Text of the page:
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Tuesday, 17 February 1987
Page: 103


Senator MASON(9.05) —I move:

Page 17, clause 38, after sub-clause (3), insert the following sub-clause:

``(3A) Of the persons appointed under sub-section (3)-

(a) one shall be a person nominated by the Australian Council of Trade Unions;

(b) one shall be a person representative of the interests of persons residing in the vicinity of nuclear reactors;

(c) one shall be a member of a local government body which has responsibility for an area in which or near to which a nuclear reactor is located; and

(d) one shall be a person nominated by an authority of a State having responsibility for the provision of emergency services.''.

As a senator for New South Wales I move this amendment at the request of the people of Sutherland. I was somewhat concerned by statements made earlier in the debate that the people of Sutherland were not interested in, or concerned about, the fact that Lucas Heights was there. One could produce whole books of newspaper clippings from the local area and statements from local interest groups to indicate that that is absolutely untrue. The people of Sutherland are very interested in, and concerned-with good reason-about, the presence of a nuclear research establishment in their area. That is not totally unreasonable and I do not think the Minister for Resources and Energy (Senator Gareth Evans), or anyone else could believe that it was unreasonable. The people perceive that this establishment has the potential to be dangerous and harmful and naturally enough they wish to consult their own interests on this matter. One hears a lot of rubbish about Lucas Heights being there first and people coming to live in the area afterwards, which is completely crazy. It is crazy that a research establishment such as Lucas Heights should continue to exist in the midst of what is virtually a southern suburb of Sydney.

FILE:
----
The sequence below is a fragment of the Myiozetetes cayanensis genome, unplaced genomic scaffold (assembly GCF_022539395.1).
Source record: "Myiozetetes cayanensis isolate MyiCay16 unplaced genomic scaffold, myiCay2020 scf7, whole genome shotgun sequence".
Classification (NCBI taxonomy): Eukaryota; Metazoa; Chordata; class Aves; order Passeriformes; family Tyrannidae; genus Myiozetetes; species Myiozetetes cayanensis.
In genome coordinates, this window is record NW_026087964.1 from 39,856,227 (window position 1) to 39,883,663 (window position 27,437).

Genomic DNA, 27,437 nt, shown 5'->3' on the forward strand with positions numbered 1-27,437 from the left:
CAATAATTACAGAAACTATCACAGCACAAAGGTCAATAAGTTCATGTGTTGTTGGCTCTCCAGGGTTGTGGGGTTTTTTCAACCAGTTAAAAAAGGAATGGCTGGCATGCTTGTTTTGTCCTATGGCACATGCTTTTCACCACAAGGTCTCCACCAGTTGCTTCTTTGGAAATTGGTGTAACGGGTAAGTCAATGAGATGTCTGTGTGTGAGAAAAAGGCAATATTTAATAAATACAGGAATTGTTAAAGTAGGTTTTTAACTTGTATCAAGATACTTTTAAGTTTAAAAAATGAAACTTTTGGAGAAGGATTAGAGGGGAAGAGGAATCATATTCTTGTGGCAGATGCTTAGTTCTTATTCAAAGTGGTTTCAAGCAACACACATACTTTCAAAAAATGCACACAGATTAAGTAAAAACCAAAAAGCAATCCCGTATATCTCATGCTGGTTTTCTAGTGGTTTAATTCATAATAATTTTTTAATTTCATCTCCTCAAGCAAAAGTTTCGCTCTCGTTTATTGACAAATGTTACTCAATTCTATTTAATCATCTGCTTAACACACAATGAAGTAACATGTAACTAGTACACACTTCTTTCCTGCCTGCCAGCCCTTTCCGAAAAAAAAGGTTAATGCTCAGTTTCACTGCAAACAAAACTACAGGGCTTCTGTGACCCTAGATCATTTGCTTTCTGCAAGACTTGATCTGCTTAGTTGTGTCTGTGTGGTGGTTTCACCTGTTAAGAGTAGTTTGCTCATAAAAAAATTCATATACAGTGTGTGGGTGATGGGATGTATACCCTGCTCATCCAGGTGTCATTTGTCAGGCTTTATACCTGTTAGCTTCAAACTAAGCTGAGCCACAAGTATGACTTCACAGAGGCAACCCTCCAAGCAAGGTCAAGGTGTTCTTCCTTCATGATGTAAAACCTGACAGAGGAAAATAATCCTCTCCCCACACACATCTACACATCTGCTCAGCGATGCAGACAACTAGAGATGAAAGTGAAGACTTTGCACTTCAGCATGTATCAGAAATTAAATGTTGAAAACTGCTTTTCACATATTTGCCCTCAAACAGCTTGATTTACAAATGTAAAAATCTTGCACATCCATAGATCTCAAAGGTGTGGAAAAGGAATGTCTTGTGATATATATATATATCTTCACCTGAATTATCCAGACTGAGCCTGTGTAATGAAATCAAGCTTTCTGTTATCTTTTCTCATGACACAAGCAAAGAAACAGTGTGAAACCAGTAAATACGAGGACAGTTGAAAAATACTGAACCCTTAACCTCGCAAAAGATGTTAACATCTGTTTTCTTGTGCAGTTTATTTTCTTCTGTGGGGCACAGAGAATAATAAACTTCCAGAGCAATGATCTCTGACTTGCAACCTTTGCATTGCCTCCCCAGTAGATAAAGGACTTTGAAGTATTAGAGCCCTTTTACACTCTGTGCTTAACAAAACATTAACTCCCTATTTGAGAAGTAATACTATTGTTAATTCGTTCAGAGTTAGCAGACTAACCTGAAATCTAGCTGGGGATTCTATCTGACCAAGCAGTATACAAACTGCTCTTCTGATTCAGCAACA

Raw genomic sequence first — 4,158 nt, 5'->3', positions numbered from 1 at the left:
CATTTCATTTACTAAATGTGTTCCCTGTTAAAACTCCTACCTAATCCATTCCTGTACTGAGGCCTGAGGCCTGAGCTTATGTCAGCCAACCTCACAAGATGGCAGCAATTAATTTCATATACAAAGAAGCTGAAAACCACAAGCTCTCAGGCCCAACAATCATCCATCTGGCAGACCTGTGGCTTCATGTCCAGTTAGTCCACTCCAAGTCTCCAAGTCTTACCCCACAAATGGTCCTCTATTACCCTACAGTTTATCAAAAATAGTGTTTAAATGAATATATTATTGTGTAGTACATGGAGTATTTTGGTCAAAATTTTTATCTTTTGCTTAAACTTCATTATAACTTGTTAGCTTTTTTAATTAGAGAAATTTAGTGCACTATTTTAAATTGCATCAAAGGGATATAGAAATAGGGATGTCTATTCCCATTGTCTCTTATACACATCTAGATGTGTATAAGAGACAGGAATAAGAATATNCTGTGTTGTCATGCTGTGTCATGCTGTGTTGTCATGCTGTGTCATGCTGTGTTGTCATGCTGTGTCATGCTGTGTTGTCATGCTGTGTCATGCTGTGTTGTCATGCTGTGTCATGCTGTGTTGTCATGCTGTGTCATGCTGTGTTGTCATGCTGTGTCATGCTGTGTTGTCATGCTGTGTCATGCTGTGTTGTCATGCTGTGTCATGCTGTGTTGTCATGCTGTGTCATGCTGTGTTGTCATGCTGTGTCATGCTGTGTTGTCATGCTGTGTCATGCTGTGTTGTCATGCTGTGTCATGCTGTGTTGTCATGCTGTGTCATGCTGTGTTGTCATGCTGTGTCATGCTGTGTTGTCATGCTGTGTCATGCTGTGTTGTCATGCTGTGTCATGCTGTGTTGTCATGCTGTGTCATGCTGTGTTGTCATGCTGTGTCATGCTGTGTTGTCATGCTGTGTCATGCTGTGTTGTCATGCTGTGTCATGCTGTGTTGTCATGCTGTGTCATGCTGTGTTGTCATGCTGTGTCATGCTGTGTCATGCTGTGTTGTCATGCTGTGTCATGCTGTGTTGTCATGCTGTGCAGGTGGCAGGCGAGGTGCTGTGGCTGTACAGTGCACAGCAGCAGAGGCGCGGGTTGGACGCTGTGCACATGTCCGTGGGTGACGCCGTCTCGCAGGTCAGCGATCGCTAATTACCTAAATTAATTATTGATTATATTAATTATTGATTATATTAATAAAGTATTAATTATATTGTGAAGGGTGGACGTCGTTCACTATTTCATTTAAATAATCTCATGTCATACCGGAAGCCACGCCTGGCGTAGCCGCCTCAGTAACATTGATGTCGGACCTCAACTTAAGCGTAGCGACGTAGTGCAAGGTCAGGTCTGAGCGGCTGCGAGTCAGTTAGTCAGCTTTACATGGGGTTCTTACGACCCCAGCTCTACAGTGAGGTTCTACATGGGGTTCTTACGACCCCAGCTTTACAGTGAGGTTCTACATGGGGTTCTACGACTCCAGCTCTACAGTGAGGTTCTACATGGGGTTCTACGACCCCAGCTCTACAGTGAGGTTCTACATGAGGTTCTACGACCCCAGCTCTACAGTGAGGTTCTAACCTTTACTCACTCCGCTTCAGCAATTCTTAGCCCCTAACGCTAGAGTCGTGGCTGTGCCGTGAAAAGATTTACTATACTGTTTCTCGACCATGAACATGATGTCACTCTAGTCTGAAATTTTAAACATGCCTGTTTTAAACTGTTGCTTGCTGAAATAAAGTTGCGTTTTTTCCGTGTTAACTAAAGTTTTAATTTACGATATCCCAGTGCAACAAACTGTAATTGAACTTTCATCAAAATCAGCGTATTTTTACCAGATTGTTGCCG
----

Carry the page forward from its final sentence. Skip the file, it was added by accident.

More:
Clause 38 establishes an advisory council to advise the Minister and the Executive Council on matters relating to the functions of the Australian Nuclear Science and Technology Organisation. I would have thought that this organisation, of all organisations, should be one in which there is some reasonable representation of interest groups and semi-professional groups. Our amendment even suggests the inclusion of a member of the local State Emergency Services Authority. Surely the Government would agree that this is one place where an advisory council should have a genuine, sensible and useful community representation, not for any nitpicking reason but because it would make it a more useful body. After all, this is the Minister's link to the community. It seems to me that the Bill, in a sort of fuzzy way, tries to set up the advisory council for that reason.

As the Bill stands, the advisory council would consist of up to 11 members, all but one of whom would be appointed by the Minister. The advisory council would include at least one staff member of the Organisation to be elected by the staff. The majority of the members must be drawn from outside the staff of the Organisation. I should hope so! The Australian Democrats feel that the rest of the members of the advisory council, appointed by the Minister, will almost inevitably be members of the `nuclear club'-that is, academics and professionals in the field of nuclear physics-all of whom will be in favour of nuclear energy and the continued existence, if not expansion, of the Lucas Heights nuclear reactor on its present site. If that happens, the advisory body will have no sympathy with the local community and the local community will have no sympathy with it.